During a speech at the Graduate School of Education on Monday, U.S. Secretary of Education Arne S. Duncan ’86 said that schools should not limit the scope of their focus and support to a child’s life within the classroom.
“Educators should be attacking both in-school and out-of-school problems,” said Duncan to an audience that included Massachusetts Secretary of Education Paul Reville, Commissioner of Elementary and Secondary Education Mitchell D. Chester, Superintendent of Cambridge Public Schools Jeffrey M. Young, and President of the Massachusetts Teachers Association Paul F. Toner. Approximately 360 watched the address, part of the Askwith Forum lecture series, by simulcast on the Graduate School of Education’s website.
Duncan said that wraparound programs, which target students’ general quality of life, are an important way to improve standards of education, especially in poverty stricken areas.
As CEO of Chicago Public Schools, Duncan opened health clinics with dental and vision services for students. He said that these resources were an example of a program that was effective in improving the quality of life of children and young adults within the Chicago school system.
Duncan said that one of his heroes is President and CEO of the Harlem Children’s Zone, Geoffrey Canada, who was recently announced as the recipient of the Ed School’s Medal for Education Impact.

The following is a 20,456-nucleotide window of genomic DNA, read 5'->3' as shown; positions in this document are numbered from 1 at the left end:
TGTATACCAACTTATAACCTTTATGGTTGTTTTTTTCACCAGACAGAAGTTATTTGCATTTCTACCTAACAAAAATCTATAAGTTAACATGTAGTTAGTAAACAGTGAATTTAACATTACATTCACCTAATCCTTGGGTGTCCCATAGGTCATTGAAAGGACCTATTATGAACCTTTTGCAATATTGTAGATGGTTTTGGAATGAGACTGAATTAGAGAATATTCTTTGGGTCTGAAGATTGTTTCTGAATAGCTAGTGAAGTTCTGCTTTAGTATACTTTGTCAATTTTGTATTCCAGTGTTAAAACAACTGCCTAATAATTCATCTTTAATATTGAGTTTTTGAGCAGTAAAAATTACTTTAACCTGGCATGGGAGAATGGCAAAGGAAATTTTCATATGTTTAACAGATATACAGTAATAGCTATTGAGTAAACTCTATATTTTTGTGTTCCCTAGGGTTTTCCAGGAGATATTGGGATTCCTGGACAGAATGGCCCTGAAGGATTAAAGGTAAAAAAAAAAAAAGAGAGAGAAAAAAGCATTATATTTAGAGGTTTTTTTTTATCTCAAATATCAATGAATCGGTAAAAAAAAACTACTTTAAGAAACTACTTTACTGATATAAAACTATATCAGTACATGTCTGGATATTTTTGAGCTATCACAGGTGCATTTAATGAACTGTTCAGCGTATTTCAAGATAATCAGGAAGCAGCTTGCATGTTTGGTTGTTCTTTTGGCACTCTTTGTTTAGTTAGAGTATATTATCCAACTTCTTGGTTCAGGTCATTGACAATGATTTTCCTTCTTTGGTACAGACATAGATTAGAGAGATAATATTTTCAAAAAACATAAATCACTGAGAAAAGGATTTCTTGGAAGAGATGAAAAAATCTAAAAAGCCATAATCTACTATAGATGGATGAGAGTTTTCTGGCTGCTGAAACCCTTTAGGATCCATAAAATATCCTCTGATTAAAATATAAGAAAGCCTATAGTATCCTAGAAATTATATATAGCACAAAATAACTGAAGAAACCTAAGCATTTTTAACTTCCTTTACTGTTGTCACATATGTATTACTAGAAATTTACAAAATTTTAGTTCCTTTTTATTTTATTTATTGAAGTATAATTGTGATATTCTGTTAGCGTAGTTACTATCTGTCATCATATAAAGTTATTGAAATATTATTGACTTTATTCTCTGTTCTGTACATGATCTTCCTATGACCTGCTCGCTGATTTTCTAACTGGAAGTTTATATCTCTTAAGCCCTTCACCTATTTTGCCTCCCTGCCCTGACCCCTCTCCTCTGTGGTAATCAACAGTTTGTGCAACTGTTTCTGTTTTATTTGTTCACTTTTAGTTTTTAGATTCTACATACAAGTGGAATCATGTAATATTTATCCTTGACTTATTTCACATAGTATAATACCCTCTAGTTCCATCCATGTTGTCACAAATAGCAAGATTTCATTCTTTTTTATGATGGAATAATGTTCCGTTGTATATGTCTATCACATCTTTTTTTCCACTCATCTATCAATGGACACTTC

However, Duncan said that support services are not enough to bridge the achievement gap and that the quality of schools themselves must be improved.
“The education challenges facing our nation are both massive and urgent,” Duncan said. He cited the statistic that one out of four American students does not graduate high school in four years or does not graduate at all.
Duncan cited a recent study led by Harvard economics professor Nadarajan Chetty, which showed that the benefits of a high quality early education included higher salaries as an adult.
Duncan also addressed the issue of teacher evaluations, a system which many see as broken.
“Teacher evaluation should never, ever be based on test scores,” Duncan said.
Speaking about the No Child Left Behind Act, Duncan said that he would like to make changes to the education strategies that it put forth.
“No Child Left Behind was very loose on goals,” Duncan said. Instead of following this model, Duncan said that he would rather set up a system that holds schools to high standards, but gives states greater ability to attain those goals in the ways they see fit.
A small group of demonstrators outside of Longfellow Hall voiced their support for reassessment of the No Child Left Behind Act before the event.
However, some attendees said they felt that Duncan did not take many risks in his speech.
“He pretty much said what I expected,” Ed School student Kathryn E. Nestler said.